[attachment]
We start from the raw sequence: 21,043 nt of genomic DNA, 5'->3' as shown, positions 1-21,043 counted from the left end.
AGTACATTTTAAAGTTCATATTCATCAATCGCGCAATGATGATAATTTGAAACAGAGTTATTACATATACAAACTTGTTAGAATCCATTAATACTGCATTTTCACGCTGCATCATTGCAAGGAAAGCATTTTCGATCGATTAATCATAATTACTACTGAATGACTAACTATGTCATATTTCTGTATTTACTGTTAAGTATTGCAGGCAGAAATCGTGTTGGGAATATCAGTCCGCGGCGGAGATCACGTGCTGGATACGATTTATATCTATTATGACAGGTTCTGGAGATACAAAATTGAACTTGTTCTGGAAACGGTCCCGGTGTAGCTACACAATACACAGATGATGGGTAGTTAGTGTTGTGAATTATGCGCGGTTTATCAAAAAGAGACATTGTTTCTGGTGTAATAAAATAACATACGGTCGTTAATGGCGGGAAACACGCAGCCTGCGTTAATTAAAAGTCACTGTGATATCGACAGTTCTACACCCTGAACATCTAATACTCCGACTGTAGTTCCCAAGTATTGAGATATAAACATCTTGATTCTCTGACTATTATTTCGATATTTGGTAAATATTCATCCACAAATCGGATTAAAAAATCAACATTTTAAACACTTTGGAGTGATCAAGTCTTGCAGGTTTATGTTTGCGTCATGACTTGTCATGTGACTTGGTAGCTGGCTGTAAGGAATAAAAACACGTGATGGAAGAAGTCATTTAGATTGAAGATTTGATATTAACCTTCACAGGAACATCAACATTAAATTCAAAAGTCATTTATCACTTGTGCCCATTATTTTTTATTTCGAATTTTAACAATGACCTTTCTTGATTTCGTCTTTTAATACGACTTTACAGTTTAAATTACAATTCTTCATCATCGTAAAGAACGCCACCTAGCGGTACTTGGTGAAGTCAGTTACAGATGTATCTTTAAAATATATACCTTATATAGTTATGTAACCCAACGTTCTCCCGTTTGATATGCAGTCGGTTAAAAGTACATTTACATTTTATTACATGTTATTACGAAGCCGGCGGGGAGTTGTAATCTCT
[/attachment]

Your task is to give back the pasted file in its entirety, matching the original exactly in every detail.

We start from the raw sequence: 21,043 nt of genomic DNA, 5'->3' as shown, positions 1-21,043 counted from the left end.
AGTACATTTTAAAGTTCATATTCATCAATCGCGCAATGATGATAATTTGAAACAGAGTTATTACATATACAAACTTGTTAGAATCCATTAATACTGCATTTTCACGCTGCATCATTGCAAGGAAAGCATTTTCGATCGATTAATCATAATTACTACTGAATGACTAACTATGTCATATTTCTGTATTTACTGTTAAGTATTGCAGGCAGAAATCGTGTTGGGAATATCAGTCCGCGGCGGAGATCACGTGCTGGATACGATTTATATCTATTATGACAGGTTCTGGAGATACAAAATTGAACTTGTTCTGGAAACGGTCCCGGTGTAGCTACACAATACACAGATGATGGGTAGTTAGTGTTGTGAATTATGCGCGGTTTATCAAAAAGAGACATTGTTTCTGGTGTAATAAAATAACATACGGTCGTTAATGGCGGGAAACACGCAGCCTGCGTTAATTAAAAGTCACTGTGATATCGACAGTTCTACACCCTGAACATCTAATACTCCGACTGTAGTTCCCAAGTATTGAGATATAAACATCTTGATTCTCTGACTATTATTTCGATATTTGGTAAATATTCATCCACAAATCGGATTAAAAAATCAACATTTTAAACACTTTGGAGTGATCAAGTCTTGCAGGTTTATGTTTGCGTCATGACTTGTCATGTGACTTGGTAGCTGGCTGTAAGGAATAAAAACACGTGATGGAAGAAGTCATTTAGATTGAAGATTTGATATTAACCTTCACAGGAACATCAACATTAAATTCAAAAGTCATTTATCACTTGTGCCCATTATTTTTTATTTCGAATTTTAACAATGACCTTTCTTGATTTCGTCTTTTAATACGACTTTACAGTTTAAATTACAATTCTTCATCATCGTAAAGAACGCCACCTAGCGGTACTTGGTGAAGTCAGTTACAGATGTATCTTTAAAATATATACCTTATATAGTTATGTAACCCAACGTTCTCCCGTTTGATATGCAGTCGGTTAAAAGTACATTTACATTTTATTACATGTTATTACGAAGCCGGCGGGGAGTTGTAATCTCT